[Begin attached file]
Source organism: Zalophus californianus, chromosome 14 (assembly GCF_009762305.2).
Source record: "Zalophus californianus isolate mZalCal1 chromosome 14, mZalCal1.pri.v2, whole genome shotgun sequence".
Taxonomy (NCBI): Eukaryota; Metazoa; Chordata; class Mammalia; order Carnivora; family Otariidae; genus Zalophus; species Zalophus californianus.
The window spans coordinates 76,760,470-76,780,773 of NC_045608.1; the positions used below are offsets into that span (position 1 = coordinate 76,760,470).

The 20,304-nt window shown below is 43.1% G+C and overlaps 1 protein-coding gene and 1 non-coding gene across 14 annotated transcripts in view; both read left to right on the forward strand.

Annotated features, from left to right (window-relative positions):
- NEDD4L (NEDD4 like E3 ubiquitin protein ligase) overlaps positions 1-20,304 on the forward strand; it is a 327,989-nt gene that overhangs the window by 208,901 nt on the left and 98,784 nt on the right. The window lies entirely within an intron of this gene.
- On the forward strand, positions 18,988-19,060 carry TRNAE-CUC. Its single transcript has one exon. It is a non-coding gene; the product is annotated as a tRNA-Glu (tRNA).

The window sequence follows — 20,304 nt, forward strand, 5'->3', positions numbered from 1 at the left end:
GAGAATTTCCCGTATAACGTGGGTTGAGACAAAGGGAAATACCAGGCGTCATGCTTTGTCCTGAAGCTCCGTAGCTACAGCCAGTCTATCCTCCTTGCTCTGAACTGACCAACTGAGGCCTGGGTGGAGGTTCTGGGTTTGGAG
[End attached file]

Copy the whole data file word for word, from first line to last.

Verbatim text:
Source organism: Zalophus californianus, chromosome 14 (assembly GCF_009762305.2).
Source record: "Zalophus californianus isolate mZalCal1 chromosome 14, mZalCal1.pri.v2, whole genome shotgun sequence".
Taxonomy (NCBI): Eukaryota; Metazoa; Chordata; class Mammalia; order Carnivora; family Otariidae; genus Zalophus; species Zalophus californianus.
The window spans coordinates 76,760,470-76,780,773 of NC_045608.1; the positions used below are offsets into that span (position 1 = coordinate 76,760,470).

The 20,304-nt window shown below is 43.1% G+C and overlaps 1 protein-coding gene and 1 non-coding gene across 14 annotated transcripts in view; both read left to right on the forward strand.

Annotated features, from left to right (window-relative positions):
- NEDD4L (NEDD4 like E3 ubiquitin protein ligase) overlaps positions 1-20,304 on the forward strand; it is a 327,989-nt gene that overhangs the window by 208,901 nt on the left and 98,784 nt on the right. The window lies entirely within an intron of this gene.
- On the forward strand, positions 18,988-19,060 carry TRNAE-CUC. Its single transcript has one exon. It is a non-coding gene; the product is annotated as a tRNA-Glu (tRNA).

The window sequence follows — 20,304 nt, forward strand, 5'->3', positions numbered from 1 at the left end:
GAGAATTTCCCGTATAACGTGGGTTGAGACAAAGGGAAATACCAGGCGTCATGCTTTGTCCTGAAGCTCCGTAGCTACAGCCAGTCTATCCTCCTTGCTCTGAACTGACCAACTGAGGCCTGGGTGGAGGTTCTGGGTTTGGAG